Schools could combine their program portfolios and allow learners to “shop” for complementary modules and courses.

While Vlerick has yet to launch a stackable, credit-bearing credential, general director Patrick De Greve sees industry disruptors like Coursera as potential collaborators rather than competitors.

De Greve is exploring collaboration opportunities with other business schools, too. Schools, he says, could combine their program portfolios and allow learners to “shop” for complementary modules and courses. “That requires a lot of trust and more standardization of our offerings, but it is the future,” he says.

The coming years will see an explosion of microcredentials as business schools experiment with different innovative program types, certificates, stackable credentials, and badges.

Faced with challenges from outside the industry, schools must be agile, be willing to adapt content and its delivery, and provide learners with the specialized skills training to complement the foundational management, critical thinking, and soft skills they gain from traditional degrees.

For Barniville, investing in stackable credentials is not only about market share but is driven by purpose.

The Postgraduate Diploma at ESMT Berlin is a fully stackable executive education experience that leads to a diploma for working professionals. Over 500 professionals who likely never would have invested their time in a full degree have achieved the diploma-level qualification by taking 18 days of executive courses and completing various projects.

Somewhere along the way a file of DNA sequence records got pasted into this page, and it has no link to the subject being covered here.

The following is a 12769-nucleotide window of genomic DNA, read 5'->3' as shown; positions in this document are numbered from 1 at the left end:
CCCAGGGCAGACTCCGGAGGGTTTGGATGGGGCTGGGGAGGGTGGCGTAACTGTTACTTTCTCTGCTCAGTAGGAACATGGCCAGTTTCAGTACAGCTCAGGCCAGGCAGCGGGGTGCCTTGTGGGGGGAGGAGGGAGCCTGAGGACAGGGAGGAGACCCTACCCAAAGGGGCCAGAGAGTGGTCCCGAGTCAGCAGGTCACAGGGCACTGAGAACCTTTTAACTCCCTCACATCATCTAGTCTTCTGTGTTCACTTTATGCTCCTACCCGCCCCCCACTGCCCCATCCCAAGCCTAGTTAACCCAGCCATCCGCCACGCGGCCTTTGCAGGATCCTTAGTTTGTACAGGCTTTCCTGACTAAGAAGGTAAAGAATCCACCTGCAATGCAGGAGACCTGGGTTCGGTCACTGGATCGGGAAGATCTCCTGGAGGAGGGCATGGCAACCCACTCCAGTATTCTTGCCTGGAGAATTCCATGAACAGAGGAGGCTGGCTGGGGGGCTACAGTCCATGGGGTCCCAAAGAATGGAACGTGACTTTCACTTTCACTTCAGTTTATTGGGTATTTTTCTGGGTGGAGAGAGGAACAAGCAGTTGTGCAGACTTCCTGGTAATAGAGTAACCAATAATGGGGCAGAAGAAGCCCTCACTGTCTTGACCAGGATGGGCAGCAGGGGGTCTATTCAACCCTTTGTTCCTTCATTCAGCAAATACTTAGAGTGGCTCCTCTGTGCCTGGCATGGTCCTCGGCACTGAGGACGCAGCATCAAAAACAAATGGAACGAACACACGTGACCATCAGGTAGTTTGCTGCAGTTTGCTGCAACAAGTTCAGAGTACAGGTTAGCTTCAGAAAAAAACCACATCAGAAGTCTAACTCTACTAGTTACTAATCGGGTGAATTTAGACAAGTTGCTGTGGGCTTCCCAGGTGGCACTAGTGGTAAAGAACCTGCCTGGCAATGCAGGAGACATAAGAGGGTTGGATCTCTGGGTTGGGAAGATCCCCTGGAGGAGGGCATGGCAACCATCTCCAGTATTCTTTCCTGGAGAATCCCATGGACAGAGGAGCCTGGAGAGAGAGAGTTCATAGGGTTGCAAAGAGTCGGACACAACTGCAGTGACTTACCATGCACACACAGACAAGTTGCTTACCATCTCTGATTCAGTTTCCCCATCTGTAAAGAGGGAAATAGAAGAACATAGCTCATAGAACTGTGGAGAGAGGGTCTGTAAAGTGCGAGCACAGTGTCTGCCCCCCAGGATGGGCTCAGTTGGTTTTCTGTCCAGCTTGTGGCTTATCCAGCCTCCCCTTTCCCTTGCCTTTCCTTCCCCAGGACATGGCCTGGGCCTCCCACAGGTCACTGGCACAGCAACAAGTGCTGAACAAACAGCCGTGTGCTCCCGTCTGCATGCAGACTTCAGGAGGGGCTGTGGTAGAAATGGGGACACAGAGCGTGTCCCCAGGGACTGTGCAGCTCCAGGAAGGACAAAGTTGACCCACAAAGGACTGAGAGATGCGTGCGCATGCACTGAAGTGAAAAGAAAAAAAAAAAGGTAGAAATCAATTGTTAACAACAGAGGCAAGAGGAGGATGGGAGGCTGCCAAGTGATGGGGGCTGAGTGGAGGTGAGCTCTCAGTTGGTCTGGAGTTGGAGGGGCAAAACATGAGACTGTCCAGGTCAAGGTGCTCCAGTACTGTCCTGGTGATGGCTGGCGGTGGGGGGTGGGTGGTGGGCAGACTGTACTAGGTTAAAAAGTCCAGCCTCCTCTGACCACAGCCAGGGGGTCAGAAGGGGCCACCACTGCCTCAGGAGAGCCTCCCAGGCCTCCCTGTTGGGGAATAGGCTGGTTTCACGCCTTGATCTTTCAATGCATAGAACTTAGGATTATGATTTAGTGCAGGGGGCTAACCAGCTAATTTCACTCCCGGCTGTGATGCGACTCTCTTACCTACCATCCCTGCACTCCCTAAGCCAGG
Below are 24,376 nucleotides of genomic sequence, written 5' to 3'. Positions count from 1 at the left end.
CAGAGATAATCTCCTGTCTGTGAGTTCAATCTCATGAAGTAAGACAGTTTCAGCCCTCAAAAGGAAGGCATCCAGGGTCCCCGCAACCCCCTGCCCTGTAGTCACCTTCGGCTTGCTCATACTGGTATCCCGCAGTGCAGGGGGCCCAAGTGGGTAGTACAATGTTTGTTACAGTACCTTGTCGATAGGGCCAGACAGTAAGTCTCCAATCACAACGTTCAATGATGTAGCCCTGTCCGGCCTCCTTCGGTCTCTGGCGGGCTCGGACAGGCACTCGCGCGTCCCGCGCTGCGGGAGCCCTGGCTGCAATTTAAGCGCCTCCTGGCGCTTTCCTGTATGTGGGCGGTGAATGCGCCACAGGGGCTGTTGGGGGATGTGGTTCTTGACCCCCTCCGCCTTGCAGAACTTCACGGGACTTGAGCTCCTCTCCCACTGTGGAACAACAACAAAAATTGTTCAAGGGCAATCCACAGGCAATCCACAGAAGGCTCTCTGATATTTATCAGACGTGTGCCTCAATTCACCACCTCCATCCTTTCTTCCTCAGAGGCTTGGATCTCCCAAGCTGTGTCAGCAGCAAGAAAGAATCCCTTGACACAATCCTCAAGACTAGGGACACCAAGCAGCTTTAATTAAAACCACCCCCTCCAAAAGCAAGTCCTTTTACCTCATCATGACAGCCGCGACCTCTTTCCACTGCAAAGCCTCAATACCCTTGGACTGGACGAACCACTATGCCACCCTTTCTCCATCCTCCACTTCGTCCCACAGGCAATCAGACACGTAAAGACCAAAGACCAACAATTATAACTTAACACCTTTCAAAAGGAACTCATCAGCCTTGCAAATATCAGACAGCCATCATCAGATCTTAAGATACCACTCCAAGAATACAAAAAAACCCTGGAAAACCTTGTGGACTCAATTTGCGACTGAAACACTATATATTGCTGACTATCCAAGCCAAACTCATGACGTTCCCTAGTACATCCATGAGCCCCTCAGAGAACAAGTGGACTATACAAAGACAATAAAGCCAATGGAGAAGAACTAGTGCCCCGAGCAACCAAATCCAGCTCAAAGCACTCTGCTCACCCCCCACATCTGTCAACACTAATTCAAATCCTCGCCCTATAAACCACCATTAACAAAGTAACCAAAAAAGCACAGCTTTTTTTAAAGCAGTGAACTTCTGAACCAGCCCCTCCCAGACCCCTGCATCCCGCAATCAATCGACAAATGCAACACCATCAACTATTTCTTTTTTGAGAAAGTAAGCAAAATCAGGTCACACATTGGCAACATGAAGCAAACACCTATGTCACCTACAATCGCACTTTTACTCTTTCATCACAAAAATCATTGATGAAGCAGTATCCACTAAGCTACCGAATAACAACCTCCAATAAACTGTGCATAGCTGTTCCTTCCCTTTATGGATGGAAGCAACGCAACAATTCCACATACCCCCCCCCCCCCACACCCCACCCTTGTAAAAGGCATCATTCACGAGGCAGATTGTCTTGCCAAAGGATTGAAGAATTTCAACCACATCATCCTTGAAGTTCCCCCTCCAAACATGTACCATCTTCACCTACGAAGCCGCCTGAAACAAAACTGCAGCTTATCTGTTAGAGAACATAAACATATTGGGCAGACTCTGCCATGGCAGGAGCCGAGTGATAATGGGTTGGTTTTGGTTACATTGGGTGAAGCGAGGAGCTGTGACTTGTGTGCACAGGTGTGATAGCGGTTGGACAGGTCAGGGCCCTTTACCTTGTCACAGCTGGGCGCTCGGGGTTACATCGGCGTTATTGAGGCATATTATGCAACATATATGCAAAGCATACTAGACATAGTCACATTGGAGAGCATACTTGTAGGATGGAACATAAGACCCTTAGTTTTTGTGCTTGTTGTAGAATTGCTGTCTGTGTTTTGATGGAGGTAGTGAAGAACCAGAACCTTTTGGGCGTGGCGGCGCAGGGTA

“A typical example would be a plant manager who would not even have considered that business education with a formal qualification could be an option, but the stackable approach has made this possible,” he says.

The Global Online MBA at ESMT operates in the same way. The program is fully modular and stackable, and credits achieved along the way can be badged with certificates and are recognized by other programs, should learners wish to switch formats.

“Historically, our offerings excluded those who could not fit their lives around our courses,” Barniville says. “We’ve now realized that it’s a better strategy to turn the tables and fit our content around the lives of our learners.”

Marco De Novellis
Senior Editor, BusinessBecause & GMAC Media
The views expressed by contributors to AACSB Insights do not represent an official position of AACSB, unless clearly stated.